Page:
A recurring and often distressed request we hear from NFP chairs and board members is “how to prevent and de-escalate dysfunction”.
If only a single answer was big enough to accommodate the range of human values, emotions and agendas one might see expressed by members of an NFP board!
In this article I discuss some principles that might assist an NFP chair to help prevent dysfunction within the NFP. I do not pretend to have all the answers.
Relationship between the board and members
It is worth emphasising two general principles;
- An NFP board has responsibility to manage the NFP, and the NFP’s members are not entitled to usurp or exercise those powers; and
- A board cannot do whatever board members’ personal preferences dictate.
A chair that understands and respects those principles might respond effectively to help de-escalate dysfunction.
For example, in a “for profit” case a shareholder group sought to put a motion to the company’s AGM. The proposed motion required the company to report on greenhouse gas emissions on projects the company was financing. The shareholders claimed there was a public interest in the company providing such a report.
The Court went so far as to suggest the shareholders’ interests were “legitimate interests”. However it found that in the absence of an express power, shareholders could not pass such a resolution “as an act of the company.” What the company was required to report on was a matter for its board.
One might reflect that a company chair could have avoided the litigation if they adopted language of the Court ie to acknowledge that shareholders had legitimate interests, even if motions representing those interests could not lawfully be put to shareholders.
In another case, an NFP board of a peak body sought to deny membership to a NFP affiliate. In submissions to the Court the board claimed it could “do anything it wished to do, unless expressly prohibited by the constitution”. The Court disagreed stating:
[The board] was obliged to exercise any power to made decisions about the applicant’s affiliation in accordance with the constitution and the [NFP’s membership] policy. That is the case regardless of whether the constitution contained any express limitations on the exercise of that power.
The chair in such a case may have avoided litigation by encouraging the applicant to better put its case, consistent with the peak body’s membership policy.
What I am touching on here is oppressive conduct by a chair. As the editor of Horsley’s Guide to Meetings puts it:
The Chair must ensure that all persons who are entitled to participate in the meeting are able to do so…
And where members are prevented from “fully participating” in meetings, then “actual oppression” occurs.
Oppressive conduct provisions are found in NFP legislation and is conduct that is unfairly prejudicial to a member or contrary to the interests of members as a whole.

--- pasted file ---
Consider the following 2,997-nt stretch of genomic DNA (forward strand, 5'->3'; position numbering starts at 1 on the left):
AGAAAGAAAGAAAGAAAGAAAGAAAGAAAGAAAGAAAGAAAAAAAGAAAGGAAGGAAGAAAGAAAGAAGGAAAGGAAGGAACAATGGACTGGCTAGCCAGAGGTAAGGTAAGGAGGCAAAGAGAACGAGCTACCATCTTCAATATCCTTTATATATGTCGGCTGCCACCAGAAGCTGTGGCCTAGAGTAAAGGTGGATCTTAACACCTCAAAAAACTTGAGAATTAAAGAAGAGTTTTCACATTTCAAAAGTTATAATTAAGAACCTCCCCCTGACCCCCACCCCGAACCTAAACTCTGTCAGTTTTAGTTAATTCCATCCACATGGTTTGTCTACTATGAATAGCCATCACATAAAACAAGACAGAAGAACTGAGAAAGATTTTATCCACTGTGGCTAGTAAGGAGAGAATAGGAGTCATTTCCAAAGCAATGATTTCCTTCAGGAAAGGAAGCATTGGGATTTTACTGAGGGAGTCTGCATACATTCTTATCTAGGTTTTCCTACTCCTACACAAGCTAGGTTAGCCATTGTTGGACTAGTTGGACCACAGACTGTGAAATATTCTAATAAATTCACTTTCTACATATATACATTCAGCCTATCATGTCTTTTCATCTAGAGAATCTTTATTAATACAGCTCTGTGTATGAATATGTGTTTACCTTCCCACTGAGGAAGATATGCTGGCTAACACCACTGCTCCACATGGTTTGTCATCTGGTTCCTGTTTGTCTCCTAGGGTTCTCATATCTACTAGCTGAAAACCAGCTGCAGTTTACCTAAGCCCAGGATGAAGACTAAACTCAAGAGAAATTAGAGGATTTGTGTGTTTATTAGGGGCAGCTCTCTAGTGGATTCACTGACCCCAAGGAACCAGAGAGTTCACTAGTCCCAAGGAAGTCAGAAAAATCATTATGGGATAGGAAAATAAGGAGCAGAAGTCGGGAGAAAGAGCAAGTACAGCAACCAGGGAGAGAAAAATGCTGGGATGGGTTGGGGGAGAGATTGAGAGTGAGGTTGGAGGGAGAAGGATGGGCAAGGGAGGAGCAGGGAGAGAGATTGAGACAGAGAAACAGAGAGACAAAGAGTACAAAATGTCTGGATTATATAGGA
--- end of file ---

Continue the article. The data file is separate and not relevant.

Oppressive conduct may be found when a NFP board regularly refuses to admit members who may hold views contrary to the board, seeks out and admits members who share its own views and exercises disciplinary action against members who do not.
The litigation described in my previous Better Boards article arose after a church chair exposed a female member for making a complaint against the church’s pastor. The chair publicly took the side of the pastor, before an investigation into an alleged breach of a pastor’s code of conduct concluded.
Some members successfully obtained orders to appoint an independent chair for the church AGM, an appointment which reportedly, almost entirely de-escalated the conflict.
It should not be assumed that a chair should decide for or against a particular position. Creative solutions might first be discussed.
For example in another faith institution case, the Court ruled that a church committee (and not members) were entitled to control certain property. However, the Court also said:
Any reasonable request by the [particular members], or by any other Church members, to use the … Church property at a time when it is not being used for core church activities, cannot be unreasonably refused.
One could imagine a chair opening discussion with members about the terms on which church property might be used, when “core activities” are not underway.
Some take home principles to assist a chair
Based on the case law and NFP legislation discussed above, some principles an NFP chair might apply to prevent and de-escalate dysfunction are:
- Encourage discussion within the board on issues, and where necessary or appropriate, within the wider NFP’s membership
- Remain impartial insofar as not favouring one view over another, but remain aware of time and other administrative obligations
- Acknowledge legitimate interests, even if those interests might not be lawfully met by the NFP
- Put forward creative (rather than defensive) solutions that respect viewpoints of numerically minor factions
- Respect your position as chair and accept that a time will come for you to vacate it, hopefully with your dignity intact.
This article was first published in the 2022 Better Boards Conference Magazine.
The Collective Voice – A Crucial Leadership Element
What is Your Director Personality?
Why Good Boards Behave Badly - Improving Your Board’s Performance Through Best Practice Boardroom Behaviours